A cribbage program that started 10 years ago simply as a way to get seniors involved in their community has expanded, creating community within the community.
“When it started, I had approached Andersen Elementary school really to volunteer as a part of Community Thread,” Bayport Senior Center Program Manager Sue Schultz said. “In a town like Bayport so much is done with churches, so the schools were a perfect outlet.”
Schultz said the senior center originally had a reading group planned in the afternoons, but it didn’t take off.
“The seniors weren’t that into it, so I waited awhile and then approached (teachers) Rachel Klancher and Christi Wallace, about starting something in Afton-Lakeland, and they asked if I had thought about cribbage,” Schultz said.
Schultz started a monthly cribbage program at the school that has since expanded to a twice-a-month visit. It has also led to accessibility projects, apple pie baking events, forest ecology programs and a boat regatta in the spring. It also includes more involvement at Rutherford Elementary in Stillwater.
But Schultz said she’s seen the most impact with the cribbage program.
“My goal was to get seniors involved in schools, and it’s pretty amazing,” Schultz said. “You see a lot of kids having trouble with adding, and putting this together (teaches) kids how to make 15, 30 and 31. Since we started kids are playing more, and I know they’re playing at home, too, because they are getting better. It’s a more fun way to teach math, to make it a game instead of math.”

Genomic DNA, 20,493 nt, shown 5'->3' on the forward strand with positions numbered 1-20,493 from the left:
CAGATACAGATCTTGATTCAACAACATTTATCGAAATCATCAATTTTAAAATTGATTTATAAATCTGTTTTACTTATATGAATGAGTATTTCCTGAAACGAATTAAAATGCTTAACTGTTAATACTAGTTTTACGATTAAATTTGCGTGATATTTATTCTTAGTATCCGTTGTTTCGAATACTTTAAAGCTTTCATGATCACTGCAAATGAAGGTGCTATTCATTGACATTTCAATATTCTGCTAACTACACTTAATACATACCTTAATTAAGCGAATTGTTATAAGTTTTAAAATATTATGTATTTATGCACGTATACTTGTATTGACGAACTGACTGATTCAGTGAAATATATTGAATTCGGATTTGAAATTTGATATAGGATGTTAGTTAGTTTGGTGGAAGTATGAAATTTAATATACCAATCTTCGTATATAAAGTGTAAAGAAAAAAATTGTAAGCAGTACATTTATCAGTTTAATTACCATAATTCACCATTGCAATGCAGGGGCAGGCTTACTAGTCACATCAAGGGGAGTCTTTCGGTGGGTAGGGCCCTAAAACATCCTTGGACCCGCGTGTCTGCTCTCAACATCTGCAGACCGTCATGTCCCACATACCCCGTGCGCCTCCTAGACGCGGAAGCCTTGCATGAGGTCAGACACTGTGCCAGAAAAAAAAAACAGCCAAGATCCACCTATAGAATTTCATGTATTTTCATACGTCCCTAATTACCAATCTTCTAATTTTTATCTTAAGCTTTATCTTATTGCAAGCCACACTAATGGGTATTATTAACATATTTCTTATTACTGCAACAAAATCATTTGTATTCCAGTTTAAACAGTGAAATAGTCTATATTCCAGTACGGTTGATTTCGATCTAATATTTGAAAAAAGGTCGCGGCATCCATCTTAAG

In all the years that she’s worked with cribbage, Schultz says she hasn’t had any kid figure out what they were really doing until last year.
“I had one student tell me, ‘I know we’re playing math, and you’re tricking us,’ to which I said, ‘No it’s just a fun game!’” Schultz said.
Altogether the program has 50 volunteers, and that’s only for playing cribbage with the students. Schultz said that a few of the volunteers have grandchildren in the program so there is some changeover, but there’s always people willing to pick up spots when friends travel out of town for the winter or leave. She added that they have members participating in the cribbage games from Stillwater, Bayport and Lakeland.
The cribbage games have helped to build intergenerational community in the St. Croix Valley, according to Schultz.
“One of the seniors told a story earlier this year,” Schultz said. “They had a student run up to them at the grocery store, and the mother was worried because she thought her kid was running toward a random stranger, but the child introduced the senior to their mother.”
The students also bring smiles to the seniors’ faces at the end of the year with presents and thank you notes.
“I had one student write me and say that he’s glad he knows how to play cribbage because when he goes to college he can meet girls this way,” Schultz said with a laugh. “I wanted to tell him that he could start that in high school.”
To get involved with cribbage or any of the other events call Schultz at 651-275-8907.
Contact Avery Cropp at firstname.lastname@example.org